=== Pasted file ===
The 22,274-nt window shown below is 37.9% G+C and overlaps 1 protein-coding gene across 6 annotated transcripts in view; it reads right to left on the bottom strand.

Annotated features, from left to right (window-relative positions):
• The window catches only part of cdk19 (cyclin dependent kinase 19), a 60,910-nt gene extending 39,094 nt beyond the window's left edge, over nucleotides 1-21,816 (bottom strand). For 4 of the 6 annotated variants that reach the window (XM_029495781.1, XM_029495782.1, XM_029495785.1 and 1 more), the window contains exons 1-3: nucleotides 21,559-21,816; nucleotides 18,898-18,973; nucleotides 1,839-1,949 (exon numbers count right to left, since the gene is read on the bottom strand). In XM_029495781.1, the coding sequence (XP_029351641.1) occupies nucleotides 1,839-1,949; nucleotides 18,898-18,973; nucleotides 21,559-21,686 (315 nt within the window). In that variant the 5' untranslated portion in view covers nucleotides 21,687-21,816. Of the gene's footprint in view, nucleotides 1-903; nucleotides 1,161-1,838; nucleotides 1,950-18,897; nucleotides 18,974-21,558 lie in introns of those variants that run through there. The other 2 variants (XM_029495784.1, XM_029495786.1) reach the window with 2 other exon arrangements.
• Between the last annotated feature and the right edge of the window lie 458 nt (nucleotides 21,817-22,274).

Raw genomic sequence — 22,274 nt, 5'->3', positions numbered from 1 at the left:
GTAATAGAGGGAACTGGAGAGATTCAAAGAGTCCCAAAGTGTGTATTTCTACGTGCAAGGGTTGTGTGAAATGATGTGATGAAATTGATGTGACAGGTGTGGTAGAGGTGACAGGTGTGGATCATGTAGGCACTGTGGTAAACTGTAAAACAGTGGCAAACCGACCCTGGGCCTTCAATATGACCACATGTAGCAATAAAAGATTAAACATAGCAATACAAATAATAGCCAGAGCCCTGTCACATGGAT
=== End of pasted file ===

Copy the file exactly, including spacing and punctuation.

The 22,274-nt window shown below is 37.9% G+C and overlaps 1 protein-coding gene across 6 annotated transcripts in view; it reads right to left on the bottom strand.

Annotated features, from left to right (window-relative positions):
• The window catches only part of cdk19 (cyclin dependent kinase 19), a 60,910-nt gene extending 39,094 nt beyond the window's left edge, over nucleotides 1-21,816 (bottom strand). For 4 of the 6 annotated variants that reach the window (XM_029495781.1, XM_029495782.1, XM_029495785.1 and 1 more), the window contains exons 1-3: nucleotides 21,559-21,816; nucleotides 18,898-18,973; nucleotides 1,839-1,949 (exon numbers count right to left, since the gene is read on the bottom strand). In XM_029495781.1, the coding sequence (XP_029351641.1) occupies nucleotides 1,839-1,949; nucleotides 18,898-18,973; nucleotides 21,559-21,686 (315 nt within the window). In that variant the 5' untranslated portion in view covers nucleotides 21,687-21,816. Of the gene's footprint in view, nucleotides 1-903; nucleotides 1,161-1,838; nucleotides 1,950-18,897; nucleotides 18,974-21,558 lie in introns of those variants that run through there. The other 2 variants (XM_029495784.1, XM_029495786.1) reach the window with 2 other exon arrangements.
• Between the last annotated feature and the right edge of the window lie 458 nt (nucleotides 21,817-22,274).

Raw genomic sequence — 22,274 nt, 5'->3', positions numbered from 1 at the left:
GTAATAGAGGGAACTGGAGAGATTCAAAGAGTCCCAAAGTGTGTATTTCTACGTGCAAGGGTTGTGTGAAATGATGTGATGAAATTGATGTGACAGGTGTGGTAGAGGTGACAGGTGTGGATCATGTAGGCACTGTGGTAAACTGTAAAACAGTGGCAAACCGACCCTGGGCCTTCAATATGACCACATGTAGCAATAAAAGATTAAACATAGCAATACAAATAATAGCCAGAGCCCTGTCACATGGAT